So whether it’s January 1st or July 1st, it’s time to get up and get going! Here’s how I map out my year (and how you can map out yours)…

1. Divide Your Life Into Categories

To help bring a little more focus to your goals, I’d recommend you use categories. It helps you break down your life and think of the different areas you want to grow and improve in. I’ve used a variety in the past, but here are the 5 big categories I currently use each year…

  • Family
  • Financial
  • Physical
  • Personal Development
  • Business/Professional

Other categories could include relationships/friendships, social, community, spiritual, or emotional. So take a minute and write down the categories you want to create goals for this year (BTW…I do all of this within Evernote, but you could do it in a different program or even use good ole’ faithful pen and paper).

2. Create 3-5 Goals For Each Category

Now that you’ve got your categories, what do you want to accomplish within each of these? I create 3-5 goals for each category using the SMART criteria (with one little exception I’ll explain in a minute). If you’re not familiar with the SMART acronym for goal setting, let me get you up to speed. Your goals should be…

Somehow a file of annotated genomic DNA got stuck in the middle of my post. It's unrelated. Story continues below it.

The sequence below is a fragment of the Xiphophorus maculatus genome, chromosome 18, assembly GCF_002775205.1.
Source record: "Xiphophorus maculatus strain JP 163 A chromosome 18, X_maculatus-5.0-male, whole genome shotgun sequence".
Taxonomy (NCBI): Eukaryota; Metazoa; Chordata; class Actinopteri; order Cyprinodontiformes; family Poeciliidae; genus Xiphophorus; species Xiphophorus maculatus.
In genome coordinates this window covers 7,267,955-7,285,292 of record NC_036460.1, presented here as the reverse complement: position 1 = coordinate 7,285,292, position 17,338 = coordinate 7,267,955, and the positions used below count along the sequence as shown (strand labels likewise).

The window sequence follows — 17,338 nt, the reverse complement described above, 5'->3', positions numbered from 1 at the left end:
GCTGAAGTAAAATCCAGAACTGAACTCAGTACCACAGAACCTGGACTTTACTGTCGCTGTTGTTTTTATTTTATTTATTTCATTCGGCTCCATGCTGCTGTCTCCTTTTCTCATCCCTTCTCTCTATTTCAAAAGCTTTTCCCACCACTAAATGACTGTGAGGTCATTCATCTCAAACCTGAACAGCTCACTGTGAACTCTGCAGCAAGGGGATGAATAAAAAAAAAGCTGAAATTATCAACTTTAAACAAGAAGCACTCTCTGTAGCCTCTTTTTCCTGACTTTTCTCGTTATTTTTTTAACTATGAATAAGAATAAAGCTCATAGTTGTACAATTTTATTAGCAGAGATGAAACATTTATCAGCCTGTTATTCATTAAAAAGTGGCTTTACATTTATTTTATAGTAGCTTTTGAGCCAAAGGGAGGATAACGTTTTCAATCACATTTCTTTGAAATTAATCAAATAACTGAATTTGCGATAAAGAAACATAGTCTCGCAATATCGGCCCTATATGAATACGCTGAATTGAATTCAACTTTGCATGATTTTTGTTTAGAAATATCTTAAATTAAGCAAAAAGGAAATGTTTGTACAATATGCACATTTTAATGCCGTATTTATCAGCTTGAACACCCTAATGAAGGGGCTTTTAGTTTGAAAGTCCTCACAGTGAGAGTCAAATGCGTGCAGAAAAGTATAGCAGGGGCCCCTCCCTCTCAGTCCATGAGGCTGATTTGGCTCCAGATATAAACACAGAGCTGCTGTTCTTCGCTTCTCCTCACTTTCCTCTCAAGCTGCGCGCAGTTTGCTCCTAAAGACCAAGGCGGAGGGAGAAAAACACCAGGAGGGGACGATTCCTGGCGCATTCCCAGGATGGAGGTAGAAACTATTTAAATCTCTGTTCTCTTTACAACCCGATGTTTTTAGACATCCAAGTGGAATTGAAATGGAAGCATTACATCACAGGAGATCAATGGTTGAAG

• S – Specific – Your goals should be as specific as possible. Having a goal to “be happier” or “make more money” or “get healthy” is adorable, but it’s about vague as vague can be. Be specific. Instead of “make more money,” how much money? A specific number. Anything with numbers you can quantify is generally easier.

So rather than “be happy,” (which is very difficult to quantify), think of the actions or activities that help make you happy. If doing some type of hobby makes you happy, use that instead. Example – I will spend 2 hours every week crocheting cat sweaters. That is both specific and awesome.

  • M – Measurable – The problem with goals like “be happier” or “get healthy” is they are not only not specific but how do you know if you accomplished them? There’s a difference between a goal being “Do some running” vs “Finish a half marathon.” One can be measured, one can’t. Again, using numbers is often times a good way to help something become measurable.